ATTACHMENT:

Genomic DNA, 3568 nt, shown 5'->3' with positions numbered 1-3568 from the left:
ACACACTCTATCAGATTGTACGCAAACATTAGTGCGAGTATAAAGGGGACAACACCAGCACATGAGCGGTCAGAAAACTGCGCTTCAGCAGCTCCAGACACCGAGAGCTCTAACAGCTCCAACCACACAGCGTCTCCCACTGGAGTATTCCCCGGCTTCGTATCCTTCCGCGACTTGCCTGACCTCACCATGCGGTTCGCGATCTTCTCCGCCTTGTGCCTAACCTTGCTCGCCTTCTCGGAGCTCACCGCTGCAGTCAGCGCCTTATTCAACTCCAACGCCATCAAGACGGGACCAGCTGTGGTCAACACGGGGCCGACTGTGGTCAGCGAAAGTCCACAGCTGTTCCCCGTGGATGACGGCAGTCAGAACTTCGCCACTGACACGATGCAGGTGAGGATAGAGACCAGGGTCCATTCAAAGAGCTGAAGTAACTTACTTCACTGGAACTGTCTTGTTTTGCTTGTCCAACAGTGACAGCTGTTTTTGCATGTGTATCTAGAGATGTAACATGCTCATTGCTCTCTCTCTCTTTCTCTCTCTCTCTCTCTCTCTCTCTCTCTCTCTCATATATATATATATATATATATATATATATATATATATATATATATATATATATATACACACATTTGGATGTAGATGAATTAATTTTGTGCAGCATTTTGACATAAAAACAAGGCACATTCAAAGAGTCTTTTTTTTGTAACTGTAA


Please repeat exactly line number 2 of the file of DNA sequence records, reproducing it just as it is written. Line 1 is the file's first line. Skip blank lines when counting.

ACACACTCTATCAGATTGTACGCAAACATTAGTGCGAGTATAAAGGGGACAACACCAGCACATGAGCGGTCAGAAAACTGCGCTTCAGCAGCTCCAGACACCGAGAGCTCTAACAGCTCCAACCACACAGCGTCTCCCACTGGAGTATTCCCCGGCTTCGTATCCTTCCGCGACTTGCCTGACCTCACCATGCGGTTCGCGATCTTCTCCGCCTTGTGCCTAACCTTGCTCGCCTTCTCGGAGCTCACCGCTGCAGTCAGCGCCTTATTCAACTCCAACGCCATCAAGACGGGACCAGCTGTGGTCAACACGGGGCCGACTGTGGTCAGCGAAAGTCCACAGCTGTTCCCCGTGGATGACGGCAGTCAGAACTTCGCCACTGACACGATGCAGGTGAGGATAGAGACCAGGGTCCATTCAAAGAGCTGAAGTAACTTACTTCACTGGAACTGTCTTGTTTTGCTTGTCCAACAGTGACAGCTGTTTTTGCATGTGTATCTAGAGATGTAACATGCTCATTGCTCTCTCTCTCTTTCTCTCTCTCTCTCTCTCTCTCTCTCTCTCTCTCATATATATATATATATATATATATATATATATATATATATATATATATATATATATACACACATTTGGATGTAGATGAATTAATTTTGTGCAGCATTTTGACATAAAAACAAGGCACATTCAAAGAGTCTTTTTTTTGTAACTGTAA